Introducing the Campaign for Sensible Cannabis Laws

Bradley Knott: The Campaign for Sensible Cannabis Laws is giving a Iowans a voice and showing elected officials that voters support reforming Iowa’s cannabis laws.

Cannabis reform is sweeping the country. From ruby red South Dakota and Montana to perpetually blue New York and New Jersey, majorities from across the political spectrum are voting for reform. In some states it’s a stronger medical program. In other states voters have gone all in for both medical and recreational cannabis.

In Iowa, we don’t have a choice. We don’t even have a voice.   

When Democratic State Senators Joe Bolkcom, Janet Petersen, and Sarah Trone Garriott introduced a bill to give Iowans a voice, GOP leadership told them it was D-O-A – dead on arrival. 

Sound familiar?

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Governor, GOP legislature sound death knell for "Iowa nice"

Herb Strentz: Iowa is now governed by a disgraceful Trump cult, masquerading as the once respected Republican Party.

The phrase “Iowa nice” used to be an annoyance to some of us, when used to express the idea that Iowans are nicer than other people. Those of us who have lived in other states, or have family and friends elsewhere, know Iowa has no monopoly on nice people.

But now, instead of being annoyed, there is good reason to mourn the loss of “Iowa nice,” thanks to Governor Kim Reynolds and the Republican-controlled state legislature.

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How Jake Chapman, Sarah Trone Garriott are appealing to voters

Iowa Senate President Jake Chapman made it official on January 31: he will seek re-election in the new Senate district 14, rather than moving to safer Republican territory nearby. His decision sets up what should be a competitive race against Democratic State Senator Sarah Trone Garriott this November.

Bleeding Heartland previously reviewed the political landscape and recent voting history of Senate district 14, a swing district mostly populated by suburban voters. As the campaign progresses, I’ll check in regularly on how Chapman and Trone Garriott are making their case.

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Will Jake Chapman's big swing at teachers play in a swing district?

Opening day speeches at the Iowa legislature are often filled with boring platitudes. But Senate President Jake Chapman dispensed with cliches about bipartisan work for the common good in his welcoming remarks on January 10.

Instead, the chamber’s second-ranking Republican called on colleagues to “take a stand” against what he described as a “sinister agenda” by the media and teachers, “who wish to normalize sexually deviant behavior against our children.”

Chapman’s broadside made headlines across the state and quickly inspired a new RAYGUN t-shirt: “Just another SINISTER TEACHER who’s passionate about education.”

Many conservatives have applauded Chapman for his crusade to remove books he considers “obscene” from public schools and create a felony offense for teachers and librarians who disseminate such material. But Iowa’s new political map put the Senate president in a swing district for the first time. He hinted last month that he will seek re-election there, rather than moving to a solid Republican district nearby.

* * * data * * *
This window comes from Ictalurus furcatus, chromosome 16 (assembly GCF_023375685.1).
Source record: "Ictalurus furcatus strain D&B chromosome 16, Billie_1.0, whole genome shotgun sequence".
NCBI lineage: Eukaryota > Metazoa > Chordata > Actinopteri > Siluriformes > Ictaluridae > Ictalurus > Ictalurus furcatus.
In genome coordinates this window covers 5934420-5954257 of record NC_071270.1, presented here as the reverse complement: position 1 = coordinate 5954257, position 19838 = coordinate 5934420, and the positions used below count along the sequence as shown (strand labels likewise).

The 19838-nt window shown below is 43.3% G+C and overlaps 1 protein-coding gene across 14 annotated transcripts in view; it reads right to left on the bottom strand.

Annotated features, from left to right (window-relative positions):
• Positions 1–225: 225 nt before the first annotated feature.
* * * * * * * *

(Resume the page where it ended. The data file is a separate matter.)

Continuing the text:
Conspiracy theories that play well in some GOP circles could drive suburban moderates toward Democratic State Senator Sarah Trone Garriott, who is already running in Senate district 14.

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Who's who in the Iowa Senate for 2022

The Iowa Senate convened for its 2022 session on January 10 with 32 Republicans and eighteen Democrats. Twelve senators are women (seven Democrats and five Republicans), up from eleven women in the chamber prior to the 2020 election and double the six women senators who served prior to the 2018 election.

I enclose below details on the majority and minority leadership teams, along with all chairs, vice chairs, and members of standing Iowa Senate committees. Where relevant, I’ve mentioned changes since last year’s legislative session. The biggest change: Republican Dave Rowley was elected in December to succeed Republican Zach Whiting, who resigned to take a job in Texas.

All current state senators are white. The only African American ever to serve in the Iowa Senate was Tom Mann, elected to two terms during the 1980s. No Latino has ever served in the chamber, and Iowa’s only Asian-American senator was Swati Dandekar, who resigned in 2011.

Some non-political trivia: the 50 Iowa senators include two Smiths, a Democrat and a Republican, and two Taylors, a Democrat and a Republican. As for first names, there are three Jeffs and two men each named Zach, Craig, Mark, Dan, Jim, and Tim.

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Iowa Senate district 14 preview: Sarah Trone Garriott vs. Jake Chapman

Democratic State Senator Sarah Trone Garriott confirmed on December 1 that she will move to Dallas County and seek re-election in the new Iowa Senate district 14. Her decision sets up a potential 2022 race against Iowa Senate President Jake Chapman, the second-ranking Republican.

Chapman has not confirmed his plans. But in a December 2 Facebook post, he hinted that he will stay in the suburban swing district where he now lives. (I expected him to move to a nearby district that is safe for the GOP, as Senate Majority Leader Jack Whitver is doing.)

A race between Chapman and Trone Garriott would likely be one of next year’s most expensive Iowa legislative campaigns, and would be closely watched for signs of political change in the suburbs.

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